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PostPosted: Mon Oct 16, 2017 12:26 am 
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kellys_eye wrote:
If you're on a hook up right until you leave and drive home how can there not be enough charge in the battery to move the caravan?

Surely this is all down to 'planning' and nothing to do with execution?

80% of the time we have a hook up, but in the summer months we have found when we get to a site there are non available, up to now if the battery did go flat no worries we could charge it when we got home, but now with larger caravan I would have a hard job reversing it into the drive, so need the motor mover when we get home.

For me reasonably easy, keep a spare battery in garage and just swap batteries, however my wife can't lift the batteries and whole idea of motor mover is she can now get caravan in and out on her own. As it was she would have to watch me reverse it around a corner into the drive, the angle between car and caravan means I could not see where it was going and needed her to ensure no one went behind it while reversing.

I have been directed to this DC to DC inverter this is a far better price, seems a worth while project to use these to charge battery. What I really need to do is measure how much power needs putting back in the battery after the caravan is parked, not a clue if I need 5 Ah or 55 Ah of power left in the battery.


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PostPosted: Mon Oct 16, 2017 9:45 am 
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I don't know about modern cars with multiplex wiring, but in days gone past we had a few options, bearing in mind hook ups were a novelty, put another battery in the caravan wired to the existing one, you will double your Amp/H, put one in the boot/back of the car, charge by relay or the cigarette lighter, install a solar panel on the roof of the van, or do as I did and buy a small leisure generator, In my days I had a "Yamaha 1000 EF", one of the club members had a small "Honda" it was rated at 250Wt it was light enough to be picked up by his wife, it was very quiet and economical, and on long rallies kept his batteries fully charged. Nos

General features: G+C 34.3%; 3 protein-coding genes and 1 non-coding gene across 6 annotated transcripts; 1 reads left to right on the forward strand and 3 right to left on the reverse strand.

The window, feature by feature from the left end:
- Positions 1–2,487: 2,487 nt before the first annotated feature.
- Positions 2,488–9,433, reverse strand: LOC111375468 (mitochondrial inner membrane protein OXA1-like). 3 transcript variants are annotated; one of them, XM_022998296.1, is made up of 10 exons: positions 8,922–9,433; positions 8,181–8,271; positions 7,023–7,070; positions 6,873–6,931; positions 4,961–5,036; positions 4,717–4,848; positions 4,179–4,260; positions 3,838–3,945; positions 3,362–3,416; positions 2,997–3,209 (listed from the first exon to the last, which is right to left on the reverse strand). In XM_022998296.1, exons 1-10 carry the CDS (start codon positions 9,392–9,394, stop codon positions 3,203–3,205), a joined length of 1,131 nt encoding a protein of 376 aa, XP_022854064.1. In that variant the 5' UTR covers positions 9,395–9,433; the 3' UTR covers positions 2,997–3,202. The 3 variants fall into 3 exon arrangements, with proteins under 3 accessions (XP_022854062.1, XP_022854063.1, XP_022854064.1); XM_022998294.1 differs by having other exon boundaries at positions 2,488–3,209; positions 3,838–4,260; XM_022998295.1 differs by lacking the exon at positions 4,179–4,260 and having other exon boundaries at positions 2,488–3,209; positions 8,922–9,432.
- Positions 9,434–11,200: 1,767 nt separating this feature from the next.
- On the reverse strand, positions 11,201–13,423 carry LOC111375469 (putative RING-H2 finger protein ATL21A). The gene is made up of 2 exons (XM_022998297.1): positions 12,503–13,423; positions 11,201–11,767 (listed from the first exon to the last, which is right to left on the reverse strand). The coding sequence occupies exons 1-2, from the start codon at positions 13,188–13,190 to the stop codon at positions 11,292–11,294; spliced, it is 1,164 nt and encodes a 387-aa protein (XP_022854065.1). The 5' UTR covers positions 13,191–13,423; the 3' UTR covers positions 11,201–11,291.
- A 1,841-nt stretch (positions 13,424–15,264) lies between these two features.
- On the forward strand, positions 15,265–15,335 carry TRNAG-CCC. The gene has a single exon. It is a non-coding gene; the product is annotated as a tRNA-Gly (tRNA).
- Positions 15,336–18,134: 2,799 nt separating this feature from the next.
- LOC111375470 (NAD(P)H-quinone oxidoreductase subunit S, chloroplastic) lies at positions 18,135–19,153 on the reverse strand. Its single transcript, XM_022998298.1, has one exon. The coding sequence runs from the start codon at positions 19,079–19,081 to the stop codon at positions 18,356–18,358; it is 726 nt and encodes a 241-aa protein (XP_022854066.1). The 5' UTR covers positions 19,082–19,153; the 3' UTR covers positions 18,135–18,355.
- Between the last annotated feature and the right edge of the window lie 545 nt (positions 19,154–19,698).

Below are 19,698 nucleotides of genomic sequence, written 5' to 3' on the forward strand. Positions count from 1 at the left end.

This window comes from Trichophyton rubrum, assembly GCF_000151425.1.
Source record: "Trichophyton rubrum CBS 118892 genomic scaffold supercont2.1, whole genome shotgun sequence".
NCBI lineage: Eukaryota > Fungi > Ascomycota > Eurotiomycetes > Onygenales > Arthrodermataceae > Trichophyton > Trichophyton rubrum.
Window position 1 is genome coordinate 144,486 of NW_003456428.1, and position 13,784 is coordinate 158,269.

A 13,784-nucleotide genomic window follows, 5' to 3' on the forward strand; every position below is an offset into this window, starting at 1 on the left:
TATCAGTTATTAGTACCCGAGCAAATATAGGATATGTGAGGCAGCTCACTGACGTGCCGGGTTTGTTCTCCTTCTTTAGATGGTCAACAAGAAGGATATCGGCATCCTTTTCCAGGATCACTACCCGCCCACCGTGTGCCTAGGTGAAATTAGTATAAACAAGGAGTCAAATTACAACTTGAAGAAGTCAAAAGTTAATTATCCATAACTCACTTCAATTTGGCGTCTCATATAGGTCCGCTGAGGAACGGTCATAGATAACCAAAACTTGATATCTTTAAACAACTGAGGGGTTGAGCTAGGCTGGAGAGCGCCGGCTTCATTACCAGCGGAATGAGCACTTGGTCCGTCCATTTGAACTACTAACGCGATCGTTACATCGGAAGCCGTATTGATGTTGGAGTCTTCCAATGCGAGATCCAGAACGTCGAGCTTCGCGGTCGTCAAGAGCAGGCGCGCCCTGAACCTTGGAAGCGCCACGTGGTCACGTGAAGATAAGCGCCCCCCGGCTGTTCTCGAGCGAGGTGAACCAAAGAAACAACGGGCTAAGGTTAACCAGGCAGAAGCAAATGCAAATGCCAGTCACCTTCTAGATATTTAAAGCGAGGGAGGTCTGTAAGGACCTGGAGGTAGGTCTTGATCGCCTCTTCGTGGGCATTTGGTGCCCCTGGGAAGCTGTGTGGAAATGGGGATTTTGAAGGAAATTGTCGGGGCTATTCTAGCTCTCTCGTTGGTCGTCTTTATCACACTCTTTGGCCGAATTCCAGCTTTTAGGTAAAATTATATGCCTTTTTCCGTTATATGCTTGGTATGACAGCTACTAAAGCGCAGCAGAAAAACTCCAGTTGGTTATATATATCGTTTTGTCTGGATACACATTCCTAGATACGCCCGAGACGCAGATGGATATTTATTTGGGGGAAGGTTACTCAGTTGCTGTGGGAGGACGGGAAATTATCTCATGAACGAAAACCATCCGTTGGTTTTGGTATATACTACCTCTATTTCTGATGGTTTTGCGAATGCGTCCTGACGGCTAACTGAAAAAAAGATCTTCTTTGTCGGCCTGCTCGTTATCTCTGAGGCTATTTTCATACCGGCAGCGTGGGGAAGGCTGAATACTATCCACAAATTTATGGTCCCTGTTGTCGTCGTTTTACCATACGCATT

For this message the author Nos has received gratitude : ericmark
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PostPosted: Tue Oct 17, 2017 7:47 am 
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Nos wrote:
I don't know about modern cars with multiplex wiring, but in days gone past we had a few options, bearing in mind hook ups were a novelty, put another battery in the caravan wired to the existing one, you will double your Amp/H, put one in the boot/back of the car, charge by relay or the cigarette lighter, install a solar panel on the roof of the van, or do as I did and buy a small leisure generator, In my days I had a "Yamaha 1000 EF", one of the club members had a small "Honda" it was rated at 250Wt it was light enough to be picked up by his wife, it was very quiet and economical, and on long rallies kept his batteries fully charged. Nos

This is the major consideration, generators have come down in price, size, weight, and noise. So if split charging is going to cost more than a generator then hardly worth it.


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PostPosted: Tue Oct 17, 2017 12:43 pm 
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This may be oversimplifying things, or the weight may be an objection, but why not carry a separate battery solely for the motor mover?
Charge it up separately each time after use. Don't use it for anything else. If the motor mover has to be connected to the "normal" caravan wiring then either a plug and socket or changeover switch arrangement of some sort.


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PostPosted: Wed Oct 18, 2017 8:41 am 
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If I was with caravan every time easy option is spare battery at where we store it. However an 88 Ah battery is heavy and my wife would not be able to get it into battery box, she may be able to lift and carry although that would be hard, but would not get it into box.

Some of the modern inverter generators are small and that may be the way to go, not measured battery charger yet but would be unlikely over 750W so next job is to actually use energy meter on caravan. Also need to see how much fridge uses as advantage with generator it could also power fridge.


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PostPosted: Wed Oct 18, 2017 11:09 am 
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ericmark wrote:
If I was with caravan every time easy option is spare battery at where we store it. However an 88 Ah battery is heavy and my wife would not be able to get it into battery box, she may be able to lift and carry although that would be hard, but would not get it into box.

So why not, as I suggested but perhaps didn't make quite clear, actually carry the extra battery onboard the caravan?